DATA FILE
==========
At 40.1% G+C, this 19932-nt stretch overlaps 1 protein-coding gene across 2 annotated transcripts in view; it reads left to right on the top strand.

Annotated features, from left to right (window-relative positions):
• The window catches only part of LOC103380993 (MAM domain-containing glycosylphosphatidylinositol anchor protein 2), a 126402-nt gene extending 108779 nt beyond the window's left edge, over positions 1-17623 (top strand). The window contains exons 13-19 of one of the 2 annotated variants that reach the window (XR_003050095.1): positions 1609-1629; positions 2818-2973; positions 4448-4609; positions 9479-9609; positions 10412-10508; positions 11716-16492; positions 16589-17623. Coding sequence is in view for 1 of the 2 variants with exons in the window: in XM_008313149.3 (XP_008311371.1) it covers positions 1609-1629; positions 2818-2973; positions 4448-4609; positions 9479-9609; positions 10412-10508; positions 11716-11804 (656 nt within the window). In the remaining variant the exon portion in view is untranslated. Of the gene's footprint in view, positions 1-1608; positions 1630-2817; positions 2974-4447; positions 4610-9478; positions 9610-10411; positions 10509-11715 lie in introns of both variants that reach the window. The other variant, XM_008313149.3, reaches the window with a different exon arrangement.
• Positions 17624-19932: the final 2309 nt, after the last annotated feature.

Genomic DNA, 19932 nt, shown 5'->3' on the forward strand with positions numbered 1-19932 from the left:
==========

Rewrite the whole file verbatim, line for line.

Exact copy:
At 40.1% G+C, this 19932-nt stretch overlaps 1 protein-coding gene across 2 annotated transcripts in view; it reads left to right on the top strand.

Annotated features, from left to right (window-relative positions):
• The window catches only part of LOC103380993 (MAM domain-containing glycosylphosphatidylinositol anchor protein 2), a 126402-nt gene extending 108779 nt beyond the window's left edge, over positions 1-17623 (top strand). The window contains exons 13-19 of one of the 2 annotated variants that reach the window (XR_003050095.1): positions 1609-1629; positions 2818-2973; positions 4448-4609; positions 9479-9609; positions 10412-10508; positions 11716-16492; positions 16589-17623. Coding sequence is in view for 1 of the 2 variants with exons in the window: in XM_008313149.3 (XP_008311371.1) it covers positions 1609-1629; positions 2818-2973; positions 4448-4609; positions 9479-9609; positions 10412-10508; positions 11716-11804 (656 nt within the window). In the remaining variant the exon portion in view is untranslated. Of the gene's footprint in view, positions 1-1608; positions 1630-2817; positions 2974-4447; positions 4610-9478; positions 9610-10411; positions 10509-11715 lie in introns of both variants that reach the window. The other variant, XM_008313149.3, reaches the window with a different exon arrangement.
• Positions 17624-19932: the final 2309 nt, after the last annotated feature.

Genomic DNA, 19932 nt, shown 5'->3' on the forward strand with positions numbered 1-19932 from the left: